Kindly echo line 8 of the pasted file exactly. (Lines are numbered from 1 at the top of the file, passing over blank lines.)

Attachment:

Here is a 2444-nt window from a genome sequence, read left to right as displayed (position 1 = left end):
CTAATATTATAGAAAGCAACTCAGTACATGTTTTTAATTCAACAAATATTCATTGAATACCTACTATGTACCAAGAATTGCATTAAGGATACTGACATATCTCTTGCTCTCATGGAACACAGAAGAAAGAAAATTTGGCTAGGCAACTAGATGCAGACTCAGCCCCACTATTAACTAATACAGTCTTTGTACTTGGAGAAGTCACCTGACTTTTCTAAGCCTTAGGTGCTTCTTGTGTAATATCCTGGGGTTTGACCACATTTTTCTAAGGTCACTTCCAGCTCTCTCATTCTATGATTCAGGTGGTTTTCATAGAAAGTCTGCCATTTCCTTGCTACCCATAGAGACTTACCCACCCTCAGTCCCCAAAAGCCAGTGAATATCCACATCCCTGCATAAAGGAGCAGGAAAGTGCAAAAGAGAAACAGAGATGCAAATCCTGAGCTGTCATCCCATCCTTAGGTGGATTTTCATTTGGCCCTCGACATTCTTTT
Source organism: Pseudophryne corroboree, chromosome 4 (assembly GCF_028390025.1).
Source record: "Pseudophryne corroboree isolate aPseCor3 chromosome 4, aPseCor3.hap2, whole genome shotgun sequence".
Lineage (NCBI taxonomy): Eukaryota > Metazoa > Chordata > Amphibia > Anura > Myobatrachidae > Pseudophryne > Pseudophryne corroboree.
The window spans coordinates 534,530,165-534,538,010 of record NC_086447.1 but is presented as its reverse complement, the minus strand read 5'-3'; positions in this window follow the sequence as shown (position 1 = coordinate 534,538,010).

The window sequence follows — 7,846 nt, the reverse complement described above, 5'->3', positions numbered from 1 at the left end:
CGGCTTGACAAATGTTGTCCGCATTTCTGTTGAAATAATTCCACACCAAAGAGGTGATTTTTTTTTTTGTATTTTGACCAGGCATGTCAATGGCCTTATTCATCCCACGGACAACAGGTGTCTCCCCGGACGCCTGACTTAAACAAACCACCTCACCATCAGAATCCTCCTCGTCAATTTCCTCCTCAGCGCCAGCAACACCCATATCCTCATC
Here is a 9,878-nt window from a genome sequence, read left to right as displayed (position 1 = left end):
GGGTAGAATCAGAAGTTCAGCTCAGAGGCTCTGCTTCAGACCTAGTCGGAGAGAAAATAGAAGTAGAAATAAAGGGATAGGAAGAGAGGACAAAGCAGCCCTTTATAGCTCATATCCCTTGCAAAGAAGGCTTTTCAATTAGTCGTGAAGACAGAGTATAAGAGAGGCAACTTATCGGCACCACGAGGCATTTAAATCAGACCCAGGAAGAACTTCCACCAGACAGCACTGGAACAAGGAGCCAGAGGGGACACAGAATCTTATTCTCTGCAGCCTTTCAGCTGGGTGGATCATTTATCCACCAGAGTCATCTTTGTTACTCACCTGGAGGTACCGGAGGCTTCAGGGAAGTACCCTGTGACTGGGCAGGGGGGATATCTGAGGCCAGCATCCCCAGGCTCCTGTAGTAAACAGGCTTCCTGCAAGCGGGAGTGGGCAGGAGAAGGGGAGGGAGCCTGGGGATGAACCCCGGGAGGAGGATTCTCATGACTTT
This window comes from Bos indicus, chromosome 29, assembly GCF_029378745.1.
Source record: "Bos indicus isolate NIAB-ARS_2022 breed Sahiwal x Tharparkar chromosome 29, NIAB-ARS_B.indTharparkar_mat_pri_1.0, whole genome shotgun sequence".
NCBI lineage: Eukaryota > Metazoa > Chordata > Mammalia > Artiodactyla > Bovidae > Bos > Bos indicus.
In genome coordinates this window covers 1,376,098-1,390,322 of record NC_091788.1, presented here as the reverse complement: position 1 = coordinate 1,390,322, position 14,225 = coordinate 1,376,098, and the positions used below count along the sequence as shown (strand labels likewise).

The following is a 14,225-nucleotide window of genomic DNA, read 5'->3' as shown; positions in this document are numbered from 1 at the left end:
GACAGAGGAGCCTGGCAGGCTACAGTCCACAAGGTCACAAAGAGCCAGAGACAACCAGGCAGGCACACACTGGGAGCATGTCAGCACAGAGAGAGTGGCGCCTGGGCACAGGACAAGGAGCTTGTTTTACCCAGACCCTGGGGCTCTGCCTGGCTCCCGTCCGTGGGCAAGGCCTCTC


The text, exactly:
CGGCTTGACAAATGTTGTCCGCATTTCTGTTGAAATAATTCCACACCAAAGAGGTGATTTTTTTTTTTGTATTTTGACCAGGCATGTCAATGGCCTTATTCATCCCACGGACAACAGGTGTCTCCCCGGACGCCTGACTTAAACAAACCACCTCACCATCAGAATCCTCCTCGTCAATTTCCTCCTCAGCGCCAGCAACACCCATATCCTCATC